My favorite podcast, Terrible, Thanks for Asking started a writing club, and this is the first prompt:

Let’s start with the obvious: HOW ARE YOU, REALLY? Journal honestly, about how you feel today.

Right now, today, I’m doing pretty well. That for sure was not the case last week but I made it through some hard days to the post-crisis-mode land of Whew, That’s Better and I mostly feel like things are going to be okay even though I need a flashlight at 4 PM and that is very depressing.

It’s funny how conditioned we are to respond to that question. I met up with a new friend last week who was privy to all the crap I was struggling with and the first thing she asked when she saw me was “How are you doing?” My reply came out as mechanically as a paper parking garage ticket: “GOOD.”

It was such a ridiculous non-answer I actually corrected myself, despite all the social politeness warning bells going off in my brain: “Well, I’ve had better weeks.”

Being honest when things aren’t going well means being vulnerable, which is, I don’t know, the hardest thing in the entire fucking world? Especially when you’re still getting to know someone and it would be a lot less scary to just say “I’m fine!” and keep it light, keep it breezy, ask about after-school sports and manicure salon recommendations, don’t just be like “PLEASE ENJOY THE WEEPY DISASTER THAT IS ME,” oh my god.

I have to remind myself that real human connections require me to be brave enough to undo the padlock around my terrified inner self, the one deploying every safety measure possible in a flurry of avoidance techniques. We don’t find our ride or die people by sticking to the script.

Here’s to real answers to the polite questions.

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Last week was a WEEK and I went to the cabin to regroup for a bit over the weekend. (I reference “the cabin” a lot but if this sounds like Fancy Person Vaguery — Oh, we were at the beach house, dahling *finger trill* — I’ll clarify by saying we don’t actually own a vacation home, we have use of a small house on the Umpqua River which is owned by John’s parents.) It was an absolutely perfect getaway, with cold foggy mornings and rich fall sunlight in the afternoons. I ate Triscuits and drank fizzy Polar water and I wore the same pair of sweatpants for two days.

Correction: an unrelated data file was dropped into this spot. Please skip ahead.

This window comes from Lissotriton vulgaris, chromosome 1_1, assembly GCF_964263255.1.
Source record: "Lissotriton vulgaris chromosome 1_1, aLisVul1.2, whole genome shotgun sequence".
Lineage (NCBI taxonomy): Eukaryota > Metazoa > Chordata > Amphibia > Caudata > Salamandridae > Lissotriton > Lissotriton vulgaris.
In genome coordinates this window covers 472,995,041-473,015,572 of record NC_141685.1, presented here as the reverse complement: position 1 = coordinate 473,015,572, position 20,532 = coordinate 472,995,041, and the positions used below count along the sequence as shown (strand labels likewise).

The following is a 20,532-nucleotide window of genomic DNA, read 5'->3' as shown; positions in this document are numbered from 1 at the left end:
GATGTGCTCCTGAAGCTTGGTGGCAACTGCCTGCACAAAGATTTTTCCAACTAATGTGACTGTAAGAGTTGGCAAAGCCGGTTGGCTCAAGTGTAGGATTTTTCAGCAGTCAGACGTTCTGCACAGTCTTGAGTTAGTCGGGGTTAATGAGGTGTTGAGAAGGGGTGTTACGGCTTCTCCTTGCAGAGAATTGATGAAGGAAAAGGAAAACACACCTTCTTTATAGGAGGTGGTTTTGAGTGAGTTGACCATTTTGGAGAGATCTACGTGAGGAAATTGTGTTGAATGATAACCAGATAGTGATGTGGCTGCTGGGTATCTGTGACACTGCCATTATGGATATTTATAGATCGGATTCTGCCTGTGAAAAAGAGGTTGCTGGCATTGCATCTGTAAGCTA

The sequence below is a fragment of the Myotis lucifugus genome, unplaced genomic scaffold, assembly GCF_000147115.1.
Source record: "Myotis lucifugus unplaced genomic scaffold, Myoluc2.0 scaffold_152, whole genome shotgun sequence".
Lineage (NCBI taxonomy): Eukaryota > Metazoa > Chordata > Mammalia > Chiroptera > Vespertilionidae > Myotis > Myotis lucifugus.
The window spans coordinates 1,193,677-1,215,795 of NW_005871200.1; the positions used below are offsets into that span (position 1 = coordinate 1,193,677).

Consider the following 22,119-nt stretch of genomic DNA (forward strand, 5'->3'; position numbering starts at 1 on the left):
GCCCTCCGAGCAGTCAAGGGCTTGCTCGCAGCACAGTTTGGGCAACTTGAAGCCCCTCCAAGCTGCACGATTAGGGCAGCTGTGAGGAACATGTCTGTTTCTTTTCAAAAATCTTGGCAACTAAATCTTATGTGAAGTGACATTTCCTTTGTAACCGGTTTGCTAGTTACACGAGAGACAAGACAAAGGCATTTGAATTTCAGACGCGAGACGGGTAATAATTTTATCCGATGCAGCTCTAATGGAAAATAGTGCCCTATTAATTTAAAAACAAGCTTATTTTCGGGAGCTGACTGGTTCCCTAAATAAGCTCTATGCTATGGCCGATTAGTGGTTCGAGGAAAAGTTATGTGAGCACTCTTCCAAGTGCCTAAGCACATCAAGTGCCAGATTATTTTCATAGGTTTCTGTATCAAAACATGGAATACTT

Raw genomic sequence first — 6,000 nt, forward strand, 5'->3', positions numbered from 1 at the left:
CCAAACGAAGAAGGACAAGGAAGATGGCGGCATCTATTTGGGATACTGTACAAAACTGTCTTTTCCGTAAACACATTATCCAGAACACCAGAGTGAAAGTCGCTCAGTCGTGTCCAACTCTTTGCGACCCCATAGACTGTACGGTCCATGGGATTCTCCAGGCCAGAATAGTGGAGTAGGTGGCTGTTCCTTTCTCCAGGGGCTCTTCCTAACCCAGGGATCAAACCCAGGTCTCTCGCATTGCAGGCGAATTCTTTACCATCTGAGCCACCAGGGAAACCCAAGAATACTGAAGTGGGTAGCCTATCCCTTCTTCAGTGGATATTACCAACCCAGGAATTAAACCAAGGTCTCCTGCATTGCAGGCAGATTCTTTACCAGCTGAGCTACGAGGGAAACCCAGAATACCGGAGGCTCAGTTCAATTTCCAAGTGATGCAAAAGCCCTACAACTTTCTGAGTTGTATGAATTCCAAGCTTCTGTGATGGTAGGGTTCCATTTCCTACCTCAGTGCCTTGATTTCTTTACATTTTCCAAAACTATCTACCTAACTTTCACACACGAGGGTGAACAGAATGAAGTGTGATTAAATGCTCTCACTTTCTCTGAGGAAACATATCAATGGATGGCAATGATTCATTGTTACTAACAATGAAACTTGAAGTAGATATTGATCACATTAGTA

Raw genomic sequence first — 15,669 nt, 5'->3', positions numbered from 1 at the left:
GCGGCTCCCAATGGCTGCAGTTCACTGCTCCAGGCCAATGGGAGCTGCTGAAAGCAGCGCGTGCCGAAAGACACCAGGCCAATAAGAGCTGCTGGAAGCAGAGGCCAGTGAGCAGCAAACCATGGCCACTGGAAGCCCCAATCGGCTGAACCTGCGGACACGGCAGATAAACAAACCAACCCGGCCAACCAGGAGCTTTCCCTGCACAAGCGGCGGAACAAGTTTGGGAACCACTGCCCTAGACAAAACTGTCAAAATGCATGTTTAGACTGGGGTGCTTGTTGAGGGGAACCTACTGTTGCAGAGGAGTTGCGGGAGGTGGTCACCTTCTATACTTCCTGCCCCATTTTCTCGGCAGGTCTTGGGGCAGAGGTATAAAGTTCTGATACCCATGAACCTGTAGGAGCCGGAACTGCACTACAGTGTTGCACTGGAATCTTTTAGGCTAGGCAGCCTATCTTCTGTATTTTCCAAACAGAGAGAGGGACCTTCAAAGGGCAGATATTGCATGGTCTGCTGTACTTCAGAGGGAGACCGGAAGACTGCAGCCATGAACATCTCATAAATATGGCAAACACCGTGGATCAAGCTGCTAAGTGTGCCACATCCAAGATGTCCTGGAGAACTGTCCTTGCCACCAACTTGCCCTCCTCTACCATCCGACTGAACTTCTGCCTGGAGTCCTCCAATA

I spent a lot of time just sitting in front of the big windows in the front room watching the water flow by. A hulking grey heron came and picked his way among the rocks, looking like a piece of origami that had floated down from the sky, all pointy paper blades. Tennis-ball-shaped fruit fell at an unsteady pace from the black walnut tree in periodic thumps and bounces. At sunset gusts of wind blew a confetti of bright yellow leaves across the melting orange river where light still danced on the ripples and waves and it was one of the prettiest things I’ve ever seen.

I drove to Reedsport, a nearby coastal town, and wandered in a dusty antique store that looked and felt exactly like someone’s long-forgotten attic, trash and treasure everywhere. I went to a drugstore and bought a candle that smelled the way your body feels when you look at a lit-up Christmas tee. I drove lazily, pulling over whenever cars loomed impatiently behind me, under a chilly blue sky and the thick tunnels of trees that arc over Highway 38 like protective laced fingers.

Eventually, I came home, and that was wonderful too. But it was so good to get away.

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